Many commercial beekeeping operations rely heavily on making an income from pollination services. Whether or not you will be able to find a farm interested in this service depends on where you live. Here in Kona, there's a lot of queen breeders and most farmers get pollination for free, but in most of the U.S., farmers will pay quite a bit for pollination. This service is great for beekeepers that have at least 50 hives. I wouldn't recommend offering pollination services if you're a small bee farm because if a farm sprays and kills a yard of your bees, it could destroy a lot of your hives. Pollination services also requires a large truck to transport and, ideally, a forklift to move the hives. 

 

beekeeping in training baby onesie

Bee Swag

Once you are already selling some of your honey and wax products, a great way to increase your final sale is to make what I call "bee swag". This may be a sticker, t-shirt or other product not made by the bees but is related to bees or honey. At our farm, we sell t-shirts, onesies and magnets with our logo on it. These items are good sellers, especially during the holiday season when people are looking for fun and unique gifts for beekeepers.

Get Paid to Keep Bees

At our farm, we get paid by a hotel to keep bees for them. They keep the honey, we keep the bees. It's a great, steady income. The client gets to advertise that they're helping the bees and they can share a jar of honey with their logo on it with their guests. In addition to hotels, resorts, restaurants, B Corps, botanical gardens and retreat centers are all great places to contact about this service.

Some businesses might not need that much honey but would be willing to help pay for the cost of equipment if you share some honey with them and do all the beekeeping work. There are a variety of ways you can work out compensation so that it makes sense for the client and for you.

One piece of advice! Don't undermine how much work beekeeping is. It only takes 20 minutes to inspect a hive, but sometimes there are problems, there's pests and honey harvesting. Make sure you are compensated for your hard work! My first client, I forgot to include the time it took to harvest the honey. The client also expected me to label all the jars. Overestimate how many hours a month you spend beekeeping, because I can guarantee there will be tasks you forgot about that will come up later. 

Bee Removals

I, personally, hate doing cut outs (when you remove a wild hive from where ever they are located). It almost always ends up taking all day, I find it difficult to do without someone helping me, you often have to cause damage to someone's house to get to the bees and sometimes requires a tall ladder. It's just too much. That being said, some people love it and I'm grateful that these people exist so I don't have to do it!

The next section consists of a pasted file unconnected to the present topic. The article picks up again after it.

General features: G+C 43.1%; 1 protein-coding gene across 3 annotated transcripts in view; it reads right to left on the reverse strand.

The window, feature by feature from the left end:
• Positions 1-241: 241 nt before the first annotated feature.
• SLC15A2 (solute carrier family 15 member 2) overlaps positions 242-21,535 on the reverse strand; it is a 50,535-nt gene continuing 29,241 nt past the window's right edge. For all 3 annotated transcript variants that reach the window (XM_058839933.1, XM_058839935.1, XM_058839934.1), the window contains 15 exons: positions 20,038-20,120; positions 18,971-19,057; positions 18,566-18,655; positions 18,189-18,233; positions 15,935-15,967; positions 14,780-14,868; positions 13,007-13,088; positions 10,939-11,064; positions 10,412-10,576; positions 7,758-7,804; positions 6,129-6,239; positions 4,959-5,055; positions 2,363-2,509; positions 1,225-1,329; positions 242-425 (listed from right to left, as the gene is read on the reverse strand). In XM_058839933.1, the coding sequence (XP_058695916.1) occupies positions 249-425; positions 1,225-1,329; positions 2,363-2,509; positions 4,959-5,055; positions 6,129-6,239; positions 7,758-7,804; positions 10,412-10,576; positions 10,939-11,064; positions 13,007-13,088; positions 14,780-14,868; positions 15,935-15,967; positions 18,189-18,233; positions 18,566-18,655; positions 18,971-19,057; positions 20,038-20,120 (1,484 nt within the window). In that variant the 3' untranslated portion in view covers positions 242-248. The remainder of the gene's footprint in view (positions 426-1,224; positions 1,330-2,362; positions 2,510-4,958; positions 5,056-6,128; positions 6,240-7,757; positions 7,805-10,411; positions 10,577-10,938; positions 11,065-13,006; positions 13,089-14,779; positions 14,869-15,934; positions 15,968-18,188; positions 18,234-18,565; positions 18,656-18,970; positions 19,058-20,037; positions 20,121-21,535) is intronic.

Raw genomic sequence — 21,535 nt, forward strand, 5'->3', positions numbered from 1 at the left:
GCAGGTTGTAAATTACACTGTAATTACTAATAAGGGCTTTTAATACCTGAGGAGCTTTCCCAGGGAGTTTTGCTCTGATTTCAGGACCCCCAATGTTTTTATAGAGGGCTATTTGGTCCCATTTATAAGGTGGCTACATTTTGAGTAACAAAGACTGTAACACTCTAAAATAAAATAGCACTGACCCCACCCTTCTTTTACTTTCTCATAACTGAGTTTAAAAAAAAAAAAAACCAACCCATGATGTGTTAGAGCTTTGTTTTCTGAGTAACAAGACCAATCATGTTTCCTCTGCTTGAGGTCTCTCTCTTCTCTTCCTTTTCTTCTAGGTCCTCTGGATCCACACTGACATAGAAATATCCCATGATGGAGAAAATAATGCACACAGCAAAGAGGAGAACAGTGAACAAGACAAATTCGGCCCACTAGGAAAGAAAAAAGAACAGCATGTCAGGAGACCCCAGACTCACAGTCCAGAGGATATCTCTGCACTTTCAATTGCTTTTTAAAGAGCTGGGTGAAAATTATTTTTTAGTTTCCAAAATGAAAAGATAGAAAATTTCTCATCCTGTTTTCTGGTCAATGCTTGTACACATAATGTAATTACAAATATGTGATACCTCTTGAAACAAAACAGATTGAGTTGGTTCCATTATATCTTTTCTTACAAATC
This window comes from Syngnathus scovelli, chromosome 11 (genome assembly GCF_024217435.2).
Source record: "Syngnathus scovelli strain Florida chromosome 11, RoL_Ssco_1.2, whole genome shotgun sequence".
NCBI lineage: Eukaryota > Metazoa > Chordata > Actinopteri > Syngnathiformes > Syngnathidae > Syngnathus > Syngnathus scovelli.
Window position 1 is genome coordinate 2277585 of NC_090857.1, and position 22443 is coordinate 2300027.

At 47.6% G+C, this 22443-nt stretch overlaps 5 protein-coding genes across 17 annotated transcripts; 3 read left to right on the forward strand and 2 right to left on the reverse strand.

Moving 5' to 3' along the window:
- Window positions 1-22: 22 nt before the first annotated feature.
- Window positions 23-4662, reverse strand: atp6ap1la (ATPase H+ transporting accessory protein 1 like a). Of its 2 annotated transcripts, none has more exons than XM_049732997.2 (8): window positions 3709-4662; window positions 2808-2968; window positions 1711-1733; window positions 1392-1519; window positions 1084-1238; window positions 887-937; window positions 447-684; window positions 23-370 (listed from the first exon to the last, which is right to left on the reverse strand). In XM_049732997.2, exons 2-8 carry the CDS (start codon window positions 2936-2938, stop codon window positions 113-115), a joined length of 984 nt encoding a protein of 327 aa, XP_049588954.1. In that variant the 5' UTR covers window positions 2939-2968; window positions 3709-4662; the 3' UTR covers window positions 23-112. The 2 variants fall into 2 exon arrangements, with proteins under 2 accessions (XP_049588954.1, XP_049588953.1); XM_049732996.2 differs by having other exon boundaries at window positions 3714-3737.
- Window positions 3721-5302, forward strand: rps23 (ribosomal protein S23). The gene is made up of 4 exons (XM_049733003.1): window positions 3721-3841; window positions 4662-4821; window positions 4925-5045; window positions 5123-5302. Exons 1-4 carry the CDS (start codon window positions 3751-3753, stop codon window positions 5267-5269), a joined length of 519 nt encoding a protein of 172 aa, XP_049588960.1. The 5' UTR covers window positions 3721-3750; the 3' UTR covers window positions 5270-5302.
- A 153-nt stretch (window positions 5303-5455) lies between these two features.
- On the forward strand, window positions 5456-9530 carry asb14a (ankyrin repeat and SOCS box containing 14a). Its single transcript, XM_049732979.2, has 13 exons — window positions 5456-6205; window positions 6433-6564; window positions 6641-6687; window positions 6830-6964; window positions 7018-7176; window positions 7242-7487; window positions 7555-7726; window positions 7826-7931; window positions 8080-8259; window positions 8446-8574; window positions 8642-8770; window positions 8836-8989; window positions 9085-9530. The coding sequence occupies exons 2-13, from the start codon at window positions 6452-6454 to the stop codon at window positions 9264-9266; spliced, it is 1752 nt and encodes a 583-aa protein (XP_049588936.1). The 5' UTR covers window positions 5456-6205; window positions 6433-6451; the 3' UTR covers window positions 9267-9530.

How much you charge for your removals is up to you. It can vary quite a bit depending on where you live, how big and established the hive is and where it's located. One thing I've found when doing removals is that people lie! Seriously. They say "no, it's not too high up." I get there and I need a 8' ladder. They say the bees just got there and I see a hive that's been there all summer (granted they just maybe didn't notice them until recently). Also, sometimes people think it's honey bees, but it's wasps. I used to ask them to text me a video from as close as they can comfortably get so I didn't waste my time driving out there just to see that they're not bees.

Having a bee vacuum and at least one person to help you out is incredibly helpful, especially at first. If your bee club offers bee removal services see if you can get on the list to help out. See how more experienced beekeepers do it before you do it alone.

Pollen

I have never sold pollen, for quite a few reasons, but it is another product you can harvest from the hive. Just remember that there may be different criteria for selling this product in your county. For example, you may need a certified kitchen. Also, pollen has a shelf life, so make sure you do your research and harvest it properly before you sell it. 

Venom Therapy

This is something I know very little about. However, I have sold bees to someone who used them in their venom therapy. Again, make sure you know what you're doing and what your county laws are for this service as well as liability issues. 

 

How Many Hives Do You Need to Make a Profit?

I found that 20 was a good number for me in order to quit my job. I was able to easily manage 20 hives on my own. I would take 1 day to inspect them all and they weren't all in one spot or even close to my home. 

One person should be able to manage up to 50 hives on their own, in my opinion, especially if they do not have another job other than beekeeping. If you can't manage 50 hives, you should really look at your inspection practices and the other ways you're spending your time. If you're spending all day at a farmer's market, you better be making at least $800 on average to make it worth that day. Otherwise, look for wholesale accounts or start selling online and drop the market.

All you need is at least 2 hives to start selling honey and beeswax products. I would wait until you have at least 5 hives before you start offering beekeeping services to businesses.

I wouldn't start offering beekeeping classes or selling nuc's until you have at least 20 hives.

 

Helpful Tools

 If you're thinking about starting your own bee business, check out our Selling Honey and Bees blog category for more tips on selling more of your products from the hive.

Once you have some products, here's an article about how to price your honey and other bee products.